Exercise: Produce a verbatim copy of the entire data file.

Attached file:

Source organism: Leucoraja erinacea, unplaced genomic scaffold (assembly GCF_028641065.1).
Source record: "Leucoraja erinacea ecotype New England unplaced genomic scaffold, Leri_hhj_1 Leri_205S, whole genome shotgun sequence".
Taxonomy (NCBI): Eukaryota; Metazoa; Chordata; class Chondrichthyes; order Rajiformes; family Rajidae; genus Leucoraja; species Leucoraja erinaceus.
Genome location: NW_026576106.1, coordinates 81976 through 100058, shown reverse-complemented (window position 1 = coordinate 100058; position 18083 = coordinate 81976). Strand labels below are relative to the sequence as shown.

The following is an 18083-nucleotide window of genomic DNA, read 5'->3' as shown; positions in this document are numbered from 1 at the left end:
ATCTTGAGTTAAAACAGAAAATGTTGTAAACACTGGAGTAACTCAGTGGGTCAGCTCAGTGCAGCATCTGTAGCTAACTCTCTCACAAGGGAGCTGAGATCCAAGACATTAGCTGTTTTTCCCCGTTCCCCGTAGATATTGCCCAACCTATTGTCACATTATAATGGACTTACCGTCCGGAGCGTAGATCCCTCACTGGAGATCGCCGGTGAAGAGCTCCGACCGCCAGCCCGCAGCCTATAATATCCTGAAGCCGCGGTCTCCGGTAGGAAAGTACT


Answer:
Source organism: Leucoraja erinacea, unplaced genomic scaffold (assembly GCF_028641065.1).
Source record: "Leucoraja erinacea ecotype New England unplaced genomic scaffold, Leri_hhj_1 Leri_205S, whole genome shotgun sequence".
Taxonomy (NCBI): Eukaryota; Metazoa; Chordata; class Chondrichthyes; order Rajiformes; family Rajidae; genus Leucoraja; species Leucoraja erinaceus.
Genome location: NW_026576106.1, coordinates 81976 through 100058, shown reverse-complemented (window position 1 = coordinate 100058; position 18083 = coordinate 81976). Strand labels below are relative to the sequence as shown.

The following is an 18083-nucleotide window of genomic DNA, read 5'->3' as shown; positions in this document are numbered from 1 at the left end:
ATCTTGAGTTAAAACAGAAAATGTTGTAAACACTGGAGTAACTCAGTGGGTCAGCTCAGTGCAGCATCTGTAGCTAACTCTCTCACAAGGGAGCTGAGATCCAAGACATTAGCTGTTTTTCCCCGTTCCCCGTAGATATTGCCCAACCTATTGTCACATTATAATGGACTTACCGTCCGGAGCGTAGATCCCTCACTGGAGATCGCCGGTGAAGAGCTCCGACCGCCAGCCCGCAGCCTATAATATCCTGAAGCCGCGGTCTCCGGTAGGAAAGTACT